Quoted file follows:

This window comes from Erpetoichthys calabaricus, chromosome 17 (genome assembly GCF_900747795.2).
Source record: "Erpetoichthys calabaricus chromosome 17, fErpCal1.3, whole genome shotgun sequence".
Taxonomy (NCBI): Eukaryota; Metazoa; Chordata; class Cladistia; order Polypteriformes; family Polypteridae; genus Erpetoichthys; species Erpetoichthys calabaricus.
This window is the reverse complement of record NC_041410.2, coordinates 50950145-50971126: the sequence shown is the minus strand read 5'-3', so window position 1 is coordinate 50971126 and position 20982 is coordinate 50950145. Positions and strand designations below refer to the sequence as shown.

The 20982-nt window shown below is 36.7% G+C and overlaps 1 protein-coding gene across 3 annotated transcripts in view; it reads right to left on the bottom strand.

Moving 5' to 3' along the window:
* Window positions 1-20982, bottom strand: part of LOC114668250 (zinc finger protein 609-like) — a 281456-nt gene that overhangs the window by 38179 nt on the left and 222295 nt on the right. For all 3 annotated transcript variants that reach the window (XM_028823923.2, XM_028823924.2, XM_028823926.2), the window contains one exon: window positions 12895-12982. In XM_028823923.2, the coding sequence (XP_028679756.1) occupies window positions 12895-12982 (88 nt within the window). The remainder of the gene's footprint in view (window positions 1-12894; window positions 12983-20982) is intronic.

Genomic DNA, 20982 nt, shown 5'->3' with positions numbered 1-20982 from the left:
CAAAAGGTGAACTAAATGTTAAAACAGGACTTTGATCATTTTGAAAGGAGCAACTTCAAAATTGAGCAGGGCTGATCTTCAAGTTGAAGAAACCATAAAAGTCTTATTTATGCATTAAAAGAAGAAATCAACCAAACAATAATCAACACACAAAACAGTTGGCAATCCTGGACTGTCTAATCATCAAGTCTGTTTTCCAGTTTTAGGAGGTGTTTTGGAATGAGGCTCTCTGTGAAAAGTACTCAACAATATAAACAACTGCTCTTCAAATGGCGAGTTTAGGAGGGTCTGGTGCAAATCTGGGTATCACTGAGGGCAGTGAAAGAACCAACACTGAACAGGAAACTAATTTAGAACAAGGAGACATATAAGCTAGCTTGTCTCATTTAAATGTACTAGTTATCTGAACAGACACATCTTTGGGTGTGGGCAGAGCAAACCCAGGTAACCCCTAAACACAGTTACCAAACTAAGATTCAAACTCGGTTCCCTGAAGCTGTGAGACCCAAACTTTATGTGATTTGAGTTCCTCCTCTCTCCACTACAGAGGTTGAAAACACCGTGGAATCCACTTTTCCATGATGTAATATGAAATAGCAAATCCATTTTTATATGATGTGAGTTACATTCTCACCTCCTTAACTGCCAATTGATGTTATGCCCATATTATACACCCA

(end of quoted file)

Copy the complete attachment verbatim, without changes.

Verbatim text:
This window comes from Erpetoichthys calabaricus, chromosome 17 (genome assembly GCF_900747795.2).
Source record: "Erpetoichthys calabaricus chromosome 17, fErpCal1.3, whole genome shotgun sequence".
Taxonomy (NCBI): Eukaryota; Metazoa; Chordata; class Cladistia; order Polypteriformes; family Polypteridae; genus Erpetoichthys; species Erpetoichthys calabaricus.
This window is the reverse complement of record NC_041410.2, coordinates 50950145-50971126: the sequence shown is the minus strand read 5'-3', so window position 1 is coordinate 50971126 and position 20982 is coordinate 50950145. Positions and strand designations below refer to the sequence as shown.

The 20982-nt window shown below is 36.7% G+C and overlaps 1 protein-coding gene across 3 annotated transcripts in view; it reads right to left on the bottom strand.

Moving 5' to 3' along the window:
* Window positions 1-20982, bottom strand: part of LOC114668250 (zinc finger protein 609-like) — a 281456-nt gene that overhangs the window by 38179 nt on the left and 222295 nt on the right. For all 3 annotated transcript variants that reach the window (XM_028823923.2, XM_028823924.2, XM_028823926.2), the window contains one exon: window positions 12895-12982. In XM_028823923.2, the coding sequence (XP_028679756.1) occupies window positions 12895-12982 (88 nt within the window). The remainder of the gene's footprint in view (window positions 1-12894; window positions 12983-20982) is intronic.

Genomic DNA, 20982 nt, shown 5'->3' with positions numbered 1-20982 from the left:
CAAAAGGTGAACTAAATGTTAAAACAGGACTTTGATCATTTTGAAAGGAGCAACTTCAAAATTGAGCAGGGCTGATCTTCAAGTTGAAGAAACCATAAAAGTCTTATTTATGCATTAAAAGAAGAAATCAACCAAACAATAATCAACACACAAAACAGTTGGCAATCCTGGACTGTCTAATCATCAAGTCTGTTTTCCAGTTTTAGGAGGTGTTTTGGAATGAGGCTCTCTGTGAAAAGTACTCAACAATATAAACAACTGCTCTTCAAATGGCGAGTTTAGGAGGGTCTGGTGCAAATCTGGGTATCACTGAGGGCAGTGAAAGAACCAACACTGAACAGGAAACTAATTTAGAACAAGGAGACATATAAGCTAGCTTGTCTCATTTAAATGTACTAGTTATCTGAACAGACACATCTTTGGGTGTGGGCAGAGCAAACCCAGGTAACCCCTAAACACAGTTACCAAACTAAGATTCAAACTCGGTTCCCTGAAGCTGTGAGACCCAAACTTTATGTGATTTGAGTTCCTCCTCTCTCCACTACAGAGGTTGAAAACACCGTGGAATCCACTTTTCCATGATGTAATATGAAATAGCAAATCCATTTTTATATGATGTGAGTTACATTCTCACCTCCTTAACTGCCAATTGATGTTATGCCCATATTATACACCCA